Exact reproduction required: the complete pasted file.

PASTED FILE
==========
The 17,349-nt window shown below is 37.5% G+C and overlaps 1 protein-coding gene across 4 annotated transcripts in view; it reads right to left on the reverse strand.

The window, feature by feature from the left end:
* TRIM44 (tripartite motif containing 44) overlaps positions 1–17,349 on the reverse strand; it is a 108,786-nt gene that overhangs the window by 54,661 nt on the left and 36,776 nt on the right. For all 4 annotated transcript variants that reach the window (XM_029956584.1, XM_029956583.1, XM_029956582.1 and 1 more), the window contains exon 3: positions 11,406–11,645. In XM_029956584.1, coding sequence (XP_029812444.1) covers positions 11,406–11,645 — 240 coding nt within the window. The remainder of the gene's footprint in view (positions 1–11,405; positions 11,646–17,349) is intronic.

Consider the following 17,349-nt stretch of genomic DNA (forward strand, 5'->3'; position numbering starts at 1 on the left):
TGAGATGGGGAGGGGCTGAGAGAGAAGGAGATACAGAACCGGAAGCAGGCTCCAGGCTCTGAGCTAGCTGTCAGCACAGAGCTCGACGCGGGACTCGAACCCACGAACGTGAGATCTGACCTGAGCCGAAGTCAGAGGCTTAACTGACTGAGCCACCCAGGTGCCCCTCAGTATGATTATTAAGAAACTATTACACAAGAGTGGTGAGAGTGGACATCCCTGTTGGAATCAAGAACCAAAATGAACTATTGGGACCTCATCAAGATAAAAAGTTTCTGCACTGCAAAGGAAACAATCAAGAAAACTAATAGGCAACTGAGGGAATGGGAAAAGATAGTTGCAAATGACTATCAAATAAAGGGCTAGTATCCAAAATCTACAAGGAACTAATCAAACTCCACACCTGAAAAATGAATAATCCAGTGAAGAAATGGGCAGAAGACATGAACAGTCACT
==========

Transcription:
The 17,349-nt window shown below is 37.5% G+C and overlaps 1 protein-coding gene across 4 annotated transcripts in view; it reads right to left on the reverse strand.

The window, feature by feature from the left end:
* TRIM44 (tripartite motif containing 44) overlaps positions 1–17,349 on the reverse strand; it is a 108,786-nt gene that overhangs the window by 54,661 nt on the left and 36,776 nt on the right. For all 4 annotated transcript variants that reach the window (XM_029956584.1, XM_029956583.1, XM_029956582.1 and 1 more), the window contains exon 3: positions 11,406–11,645. In XM_029956584.1, coding sequence (XP_029812444.1) covers positions 11,406–11,645 — 240 coding nt within the window. The remainder of the gene's footprint in view (positions 1–11,405; positions 11,646–17,349) is intronic.

Consider the following 17,349-nt stretch of genomic DNA (forward strand, 5'->3'; position numbering starts at 1 on the left):
TGAGATGGGGAGGGGCTGAGAGAGAAGGAGATACAGAACCGGAAGCAGGCTCCAGGCTCTGAGCTAGCTGTCAGCACAGAGCTCGACGCGGGACTCGAACCCACGAACGTGAGATCTGACCTGAGCCGAAGTCAGAGGCTTAACTGACTGAGCCACCCAGGTGCCCCTCAGTATGATTATTAAGAAACTATTACACAAGAGTGGTGAGAGTGGACATCCCTGTTGGAATCAAGAACCAAAATGAACTATTGGGACCTCATCAAGATAAAAAGTTTCTGCACTGCAAAGGAAACAATCAAGAAAACTAATAGGCAACTGAGGGAATGGGAAAAGATAGTTGCAAATGACTATCAAATAAAGGGCTAGTATCCAAAATCTACAAGGAACTAATCAAACTCCACACCTGAAAAATGAATAATCCAGTGAAGAAATGGGCAGAAGACATGAACAGTCACT